On the web site she uses the tag line “Your Voice on Capitol Hill!” this is a far cry from the city Councilwoman campaign where she was representing the people in her own neighborhood on the issues common to them all. It is easy to see on her web page that she aligned herself strongly with her “party”, gun issues and with other issues that may be seen as more “male” or “force and violence” issues which voters may not see her as being as competent in, as the “compassion” issues. (Herrnson 2003) In this new campaign Aleta may have taken too strong of a stance that was seen by voters as being aggressive, something that voters would view as negative for a woman. A quote on her Facebook site shows this strength that voters may have misconstrued: “It is not my style to attack my opponent. If you have a concern please talk to me. I feel that my dedication to my community speaks for itself” (Facebook 2011). She was playing fair but may have been seen to be to strong for some voters.
            Aleta Taylor ran against a male opponent that had never held office before. He had a famous name and came from a popular and well known family as well as being an advocate for the “constitution” something that is very important to this constituency.  Her opponent was probably viewed as “strong” and “warm” because of his religious background and that he is a small businessman experiencing the hardships of making payroll during a time when the economy was not doing well, he also supported education and rights for everyone to have a public education and other issues that women voters are usually more concerned about.
            Aleta was very successful in her first campaign for City Council because she was able to be “Person to person” as Richard F. Fenno calls it with her constituents. One of the congressmen that Fenno interviewed explains what this means: “He thinks of himself as totally one with the community—a microcosm of it…when he goes home, he “beats the bushes’ and “ploughs the ground”, “we know each other by first name.”(Fenno 2003, 63). Aleta won her first election because the voters knew her and she was one of them. As James Madison said, she “should think as they think and feel as they feel”, she did this as a councilwomen.  Her strength was in the relationships and the time she spent with people one on one. When she championed the “women’s” issues she was seen as being an advocate for the people that had elected her. She was able to run as herself, a caring, informed political participant, representing her district as one of them; this is who voters wanted to vote for.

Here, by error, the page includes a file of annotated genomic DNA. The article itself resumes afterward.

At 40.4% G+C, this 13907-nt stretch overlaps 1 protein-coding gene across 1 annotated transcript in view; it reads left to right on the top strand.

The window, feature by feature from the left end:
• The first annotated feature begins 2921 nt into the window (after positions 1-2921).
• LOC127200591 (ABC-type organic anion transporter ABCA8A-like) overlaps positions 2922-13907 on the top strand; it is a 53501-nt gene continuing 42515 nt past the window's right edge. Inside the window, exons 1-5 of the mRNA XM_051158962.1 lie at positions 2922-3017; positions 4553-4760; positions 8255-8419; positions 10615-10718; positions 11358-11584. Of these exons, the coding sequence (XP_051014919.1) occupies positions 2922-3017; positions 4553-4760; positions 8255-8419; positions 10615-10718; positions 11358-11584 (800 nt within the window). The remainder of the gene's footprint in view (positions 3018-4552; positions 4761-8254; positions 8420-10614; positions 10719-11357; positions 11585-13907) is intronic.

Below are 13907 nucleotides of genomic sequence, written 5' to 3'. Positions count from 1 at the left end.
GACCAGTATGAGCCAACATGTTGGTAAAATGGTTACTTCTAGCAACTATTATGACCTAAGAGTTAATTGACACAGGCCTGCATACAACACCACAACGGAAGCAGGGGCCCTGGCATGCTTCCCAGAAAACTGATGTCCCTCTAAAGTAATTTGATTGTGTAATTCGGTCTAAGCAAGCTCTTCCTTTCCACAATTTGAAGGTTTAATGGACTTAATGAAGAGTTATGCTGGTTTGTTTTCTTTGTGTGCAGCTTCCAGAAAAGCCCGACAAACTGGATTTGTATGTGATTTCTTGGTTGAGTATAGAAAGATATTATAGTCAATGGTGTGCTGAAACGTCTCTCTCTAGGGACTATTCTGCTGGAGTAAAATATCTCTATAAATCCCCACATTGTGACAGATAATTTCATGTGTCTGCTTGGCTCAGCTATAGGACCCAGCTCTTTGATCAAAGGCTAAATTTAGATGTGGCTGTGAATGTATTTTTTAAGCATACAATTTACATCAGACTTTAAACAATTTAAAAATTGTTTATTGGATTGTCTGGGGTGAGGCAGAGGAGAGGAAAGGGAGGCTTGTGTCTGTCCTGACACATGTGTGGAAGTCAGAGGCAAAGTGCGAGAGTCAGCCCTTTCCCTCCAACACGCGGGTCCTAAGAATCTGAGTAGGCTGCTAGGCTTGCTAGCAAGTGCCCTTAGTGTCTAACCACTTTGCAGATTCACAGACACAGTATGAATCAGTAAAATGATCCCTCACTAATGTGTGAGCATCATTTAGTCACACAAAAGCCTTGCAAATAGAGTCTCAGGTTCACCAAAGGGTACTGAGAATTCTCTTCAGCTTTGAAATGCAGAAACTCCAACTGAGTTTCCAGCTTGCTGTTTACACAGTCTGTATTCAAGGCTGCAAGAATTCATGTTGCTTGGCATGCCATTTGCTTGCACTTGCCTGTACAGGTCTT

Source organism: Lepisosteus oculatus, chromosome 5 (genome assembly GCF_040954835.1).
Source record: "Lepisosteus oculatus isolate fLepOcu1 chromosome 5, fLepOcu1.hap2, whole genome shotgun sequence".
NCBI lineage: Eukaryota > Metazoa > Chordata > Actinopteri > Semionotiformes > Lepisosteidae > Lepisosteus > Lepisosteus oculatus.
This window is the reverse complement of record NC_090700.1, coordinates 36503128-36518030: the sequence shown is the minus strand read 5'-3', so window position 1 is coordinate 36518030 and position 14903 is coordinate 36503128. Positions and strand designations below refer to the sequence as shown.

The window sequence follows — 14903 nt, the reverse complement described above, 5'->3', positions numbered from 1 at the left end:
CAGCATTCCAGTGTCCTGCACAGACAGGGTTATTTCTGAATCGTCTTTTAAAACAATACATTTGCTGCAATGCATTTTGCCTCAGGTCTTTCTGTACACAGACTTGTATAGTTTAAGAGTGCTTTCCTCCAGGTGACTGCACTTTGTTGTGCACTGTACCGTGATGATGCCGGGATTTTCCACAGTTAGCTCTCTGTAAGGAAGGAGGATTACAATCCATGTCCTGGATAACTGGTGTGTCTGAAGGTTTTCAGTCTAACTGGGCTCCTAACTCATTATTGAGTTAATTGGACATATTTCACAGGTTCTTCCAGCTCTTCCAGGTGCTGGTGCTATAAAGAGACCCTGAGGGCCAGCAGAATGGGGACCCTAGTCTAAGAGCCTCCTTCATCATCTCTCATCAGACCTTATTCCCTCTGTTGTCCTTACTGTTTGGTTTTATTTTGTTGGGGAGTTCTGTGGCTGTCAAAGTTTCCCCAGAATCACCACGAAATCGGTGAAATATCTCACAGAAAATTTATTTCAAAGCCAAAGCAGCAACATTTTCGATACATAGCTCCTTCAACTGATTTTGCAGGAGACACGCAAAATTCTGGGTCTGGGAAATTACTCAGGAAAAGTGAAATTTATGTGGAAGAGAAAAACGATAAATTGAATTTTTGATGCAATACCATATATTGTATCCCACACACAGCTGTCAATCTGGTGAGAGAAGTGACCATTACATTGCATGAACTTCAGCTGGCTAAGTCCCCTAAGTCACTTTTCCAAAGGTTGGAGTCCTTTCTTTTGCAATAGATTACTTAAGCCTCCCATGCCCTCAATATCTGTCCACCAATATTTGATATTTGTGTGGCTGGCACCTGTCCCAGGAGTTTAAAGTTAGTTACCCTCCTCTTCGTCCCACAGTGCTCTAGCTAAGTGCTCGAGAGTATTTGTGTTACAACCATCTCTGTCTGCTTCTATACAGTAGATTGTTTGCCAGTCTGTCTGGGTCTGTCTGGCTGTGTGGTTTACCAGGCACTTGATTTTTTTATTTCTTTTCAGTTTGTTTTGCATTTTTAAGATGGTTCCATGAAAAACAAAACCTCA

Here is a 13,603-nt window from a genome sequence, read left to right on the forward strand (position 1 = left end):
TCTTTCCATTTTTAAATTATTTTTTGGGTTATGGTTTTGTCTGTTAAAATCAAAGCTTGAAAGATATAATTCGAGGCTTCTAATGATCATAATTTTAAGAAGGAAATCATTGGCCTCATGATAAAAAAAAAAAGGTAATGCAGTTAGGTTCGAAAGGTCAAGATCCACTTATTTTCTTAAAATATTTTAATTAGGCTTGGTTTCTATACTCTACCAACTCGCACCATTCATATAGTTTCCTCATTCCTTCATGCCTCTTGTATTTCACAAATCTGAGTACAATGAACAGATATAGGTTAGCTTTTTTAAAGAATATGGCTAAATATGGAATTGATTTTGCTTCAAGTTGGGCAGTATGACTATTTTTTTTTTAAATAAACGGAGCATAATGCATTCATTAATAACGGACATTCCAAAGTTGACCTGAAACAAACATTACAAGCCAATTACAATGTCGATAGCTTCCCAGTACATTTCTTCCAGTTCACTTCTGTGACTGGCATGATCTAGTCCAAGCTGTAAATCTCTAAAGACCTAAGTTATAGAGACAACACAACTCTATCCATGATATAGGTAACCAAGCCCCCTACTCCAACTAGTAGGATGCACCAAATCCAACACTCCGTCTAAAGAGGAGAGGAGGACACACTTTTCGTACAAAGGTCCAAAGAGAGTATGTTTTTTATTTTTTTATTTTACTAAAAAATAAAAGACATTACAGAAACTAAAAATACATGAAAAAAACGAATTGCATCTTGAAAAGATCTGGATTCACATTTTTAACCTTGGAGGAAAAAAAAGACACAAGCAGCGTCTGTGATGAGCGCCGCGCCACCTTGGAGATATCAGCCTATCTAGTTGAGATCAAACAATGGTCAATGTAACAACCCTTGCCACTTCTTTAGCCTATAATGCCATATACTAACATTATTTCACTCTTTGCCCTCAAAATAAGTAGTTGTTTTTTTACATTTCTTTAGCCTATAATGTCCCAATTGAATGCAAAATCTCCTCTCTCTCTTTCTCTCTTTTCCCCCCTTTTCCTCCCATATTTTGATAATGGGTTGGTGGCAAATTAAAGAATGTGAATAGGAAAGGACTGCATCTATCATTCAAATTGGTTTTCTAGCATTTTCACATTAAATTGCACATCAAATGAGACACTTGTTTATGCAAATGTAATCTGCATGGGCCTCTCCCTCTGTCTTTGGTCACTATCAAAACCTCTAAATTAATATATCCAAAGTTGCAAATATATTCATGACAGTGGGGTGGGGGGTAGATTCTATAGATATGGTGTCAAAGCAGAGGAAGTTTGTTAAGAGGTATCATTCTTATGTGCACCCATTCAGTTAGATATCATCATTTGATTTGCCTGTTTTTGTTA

Burns, Nancy, Kay Lehman Schlozman, and Sidney Verba. 2001. The Private Roots of  Public   Action. Harvard University Press.

Facebook page. Aleta Taylor. 2011. Facebook page. Quotes: Nov. 2, 2011 and Nov. 7, 2011. (accessed Oct. 2012).

Fenno Jr., Richard F. 2003. Home Style: House Members in Their Districts. Addison-  Wesley Education Publishers Inc.

Herrnson, Paul S., J. Celeste Lay, and Atiya Kai Stokes. Women Running “as Women”:           Candidate Gender, Campaign Issues, and voter-Targeting Strategies. The Journal of Politics, Vol.65, No. 1.February 2003, 244-255.

Taylor, Aleta. Official website.  (accessed Oct 2012).

Mia Love

The Interaction of Party Affiliation and Gendered Campaigns: Case Study of Mia Love

                Utah’s 4th district is making a name for itself as one to watch in the elections this November. The tight race between incumbent Rep. Jim Matheson (D) and Saratoga Springs Mayor Mia Love (R) is making national headlines. The district really isn’t significant for any reason (unless you ask the locals). It is basically fly-over country.  So why the clamor? First, a six-term incumbent who is the opposite party from the majority of his constituents will likely finally get the boot. Second, his challenger is a woman. And black. And Republican.